What are article indexes?
Article indexes are a type of bibliography. The purpose of bibliography is to list documents, usually published documents like books and articles. This type of bibliography is more accurately called "enumerative bibliography". An enumerative bibliography will attempt to be as comprehensive as possible, within whatever parameters established by the bibliographer.
Think of a bibliography as a guide to the source base for a specific field of inquiry. A high quality bibliography will help you understand what kinds of sources are available, but also what kinds of sources are not available (either because they were never preserved, or because they were never created in the first place).
For more information on the role of bibliography in historical research, see our guide to Bibliography and Historical Research.
Bibliographies can be as short as a few pages, or as long as several hundred volumes. Bibliographies can also be published as databases, and these are the bibliographies that are often called "article indexes" or "indexing and abstracting services" because they index the contents of journals:
Because article indexes are a form of bibliography, and not a catalog, you can use them to discover articles from journals the Library doesn't even own. An article index, therefore, enables you to cast the widest possible net within whatever field the article index covers. If you discover an article from a journal that the Library does not own, you can request a copy of the article through interlibrary loan. Most online article indexes include links to interlibrary loan, but you can also go directly to interlibrary loan if you have a complete citation (see below).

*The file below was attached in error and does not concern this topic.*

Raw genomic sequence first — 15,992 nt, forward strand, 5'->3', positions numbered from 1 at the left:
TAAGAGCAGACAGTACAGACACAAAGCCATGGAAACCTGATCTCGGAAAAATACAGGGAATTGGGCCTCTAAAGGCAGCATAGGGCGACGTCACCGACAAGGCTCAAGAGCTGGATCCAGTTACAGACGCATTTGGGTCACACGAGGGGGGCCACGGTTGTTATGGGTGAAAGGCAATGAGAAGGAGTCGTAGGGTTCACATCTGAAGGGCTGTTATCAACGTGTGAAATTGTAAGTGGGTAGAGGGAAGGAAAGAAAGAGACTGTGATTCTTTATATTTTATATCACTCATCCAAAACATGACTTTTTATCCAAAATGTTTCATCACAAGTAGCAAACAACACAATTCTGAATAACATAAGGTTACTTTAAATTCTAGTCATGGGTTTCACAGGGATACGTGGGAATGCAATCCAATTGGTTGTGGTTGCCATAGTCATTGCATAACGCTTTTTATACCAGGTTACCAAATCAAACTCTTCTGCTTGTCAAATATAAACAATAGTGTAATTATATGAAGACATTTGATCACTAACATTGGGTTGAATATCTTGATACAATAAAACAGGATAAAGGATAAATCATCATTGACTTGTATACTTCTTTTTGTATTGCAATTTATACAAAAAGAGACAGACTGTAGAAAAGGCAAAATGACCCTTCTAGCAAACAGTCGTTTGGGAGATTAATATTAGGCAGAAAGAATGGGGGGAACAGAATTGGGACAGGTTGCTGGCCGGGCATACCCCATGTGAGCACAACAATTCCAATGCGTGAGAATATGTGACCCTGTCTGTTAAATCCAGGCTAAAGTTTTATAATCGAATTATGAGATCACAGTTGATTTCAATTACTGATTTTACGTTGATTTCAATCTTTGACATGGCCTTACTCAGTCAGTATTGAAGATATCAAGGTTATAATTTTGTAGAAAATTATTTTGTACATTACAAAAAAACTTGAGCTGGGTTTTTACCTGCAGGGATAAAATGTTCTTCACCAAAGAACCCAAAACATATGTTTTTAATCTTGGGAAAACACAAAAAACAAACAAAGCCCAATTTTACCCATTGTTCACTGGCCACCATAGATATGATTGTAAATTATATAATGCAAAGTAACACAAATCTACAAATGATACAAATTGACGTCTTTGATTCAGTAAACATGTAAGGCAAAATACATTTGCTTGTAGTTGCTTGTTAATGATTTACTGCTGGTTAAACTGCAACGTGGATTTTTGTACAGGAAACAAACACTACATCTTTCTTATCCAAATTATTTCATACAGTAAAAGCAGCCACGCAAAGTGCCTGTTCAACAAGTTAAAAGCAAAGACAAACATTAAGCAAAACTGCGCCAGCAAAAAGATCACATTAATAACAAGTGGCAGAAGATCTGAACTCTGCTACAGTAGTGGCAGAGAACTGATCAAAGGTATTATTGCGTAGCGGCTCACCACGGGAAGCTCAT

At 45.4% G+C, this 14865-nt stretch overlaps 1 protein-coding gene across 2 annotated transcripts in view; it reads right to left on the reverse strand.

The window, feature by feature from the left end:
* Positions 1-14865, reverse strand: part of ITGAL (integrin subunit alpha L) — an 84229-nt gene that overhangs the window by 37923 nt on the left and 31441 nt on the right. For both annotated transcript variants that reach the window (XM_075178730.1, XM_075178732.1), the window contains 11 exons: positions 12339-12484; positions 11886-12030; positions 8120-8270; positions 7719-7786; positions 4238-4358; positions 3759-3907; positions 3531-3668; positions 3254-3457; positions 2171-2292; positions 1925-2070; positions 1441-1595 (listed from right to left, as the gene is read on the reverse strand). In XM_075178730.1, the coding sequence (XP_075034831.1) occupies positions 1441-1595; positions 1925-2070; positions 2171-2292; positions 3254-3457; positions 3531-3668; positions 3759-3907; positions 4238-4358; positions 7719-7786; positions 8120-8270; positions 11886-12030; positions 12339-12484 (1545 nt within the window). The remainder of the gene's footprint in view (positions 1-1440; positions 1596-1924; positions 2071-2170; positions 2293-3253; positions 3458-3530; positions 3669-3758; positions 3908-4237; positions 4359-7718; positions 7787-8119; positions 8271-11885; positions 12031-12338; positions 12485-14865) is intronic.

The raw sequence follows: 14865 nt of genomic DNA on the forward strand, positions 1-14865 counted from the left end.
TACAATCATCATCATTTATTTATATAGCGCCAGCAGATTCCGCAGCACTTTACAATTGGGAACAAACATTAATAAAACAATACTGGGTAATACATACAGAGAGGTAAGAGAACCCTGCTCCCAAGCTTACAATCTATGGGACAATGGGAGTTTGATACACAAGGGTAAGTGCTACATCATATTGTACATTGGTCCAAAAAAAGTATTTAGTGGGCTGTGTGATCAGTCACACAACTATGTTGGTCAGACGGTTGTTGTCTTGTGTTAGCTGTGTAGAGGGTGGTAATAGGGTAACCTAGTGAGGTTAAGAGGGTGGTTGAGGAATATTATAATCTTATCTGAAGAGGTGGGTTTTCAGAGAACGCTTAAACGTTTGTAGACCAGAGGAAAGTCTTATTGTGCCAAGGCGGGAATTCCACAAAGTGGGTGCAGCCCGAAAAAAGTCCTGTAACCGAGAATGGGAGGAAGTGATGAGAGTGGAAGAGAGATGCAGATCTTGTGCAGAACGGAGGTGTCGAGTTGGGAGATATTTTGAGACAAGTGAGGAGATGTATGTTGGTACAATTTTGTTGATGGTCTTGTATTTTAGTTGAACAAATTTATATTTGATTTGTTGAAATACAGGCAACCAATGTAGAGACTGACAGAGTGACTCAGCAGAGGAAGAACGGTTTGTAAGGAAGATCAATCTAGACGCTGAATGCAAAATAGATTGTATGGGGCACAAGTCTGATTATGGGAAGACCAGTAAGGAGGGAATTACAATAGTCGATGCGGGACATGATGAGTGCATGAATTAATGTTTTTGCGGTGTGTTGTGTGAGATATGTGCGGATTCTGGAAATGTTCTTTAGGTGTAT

There are several major collections of full-text electronic journals. In these databases you can browse individual issues of journals, or you can do a search across the entire database. Most of the journals in the following collections are scholarly journals:
If you have a citation for a journal article (for example, from a footnote in another article), and you want to obtain a copy of that article, you can start by searching to see if we have online access to the article. If you have the DOI, you can quickly check to see if the Library has online access to the article by pasting in this url: http://www.library.illinois.edu/proxy/go.php?url=http://dx.doi.org/ as a prefix to the numerical DOI. It will look like this:
If you don't have the DOI, you can use the other information from the citation, including the title of the journal in which the article is published, the title of the article, and the author's name, to search in:
If this fails, you will next need to determine whether the Library owns a copy of the specific issue of the journal in which the article appears. Therefore, the most important piece of information at this stage is the title of the journal, not the title of the article.
To determine whether the Library owns the journal, you will search the regular Library Catalog:
If the Library does not have a print copy of the journal, then you will use your complete citation to request a copy through interlibrary loan:
Interlibrary loan can usually obtain a journal article for you very quickly (much faster than for books), sometimes within one day.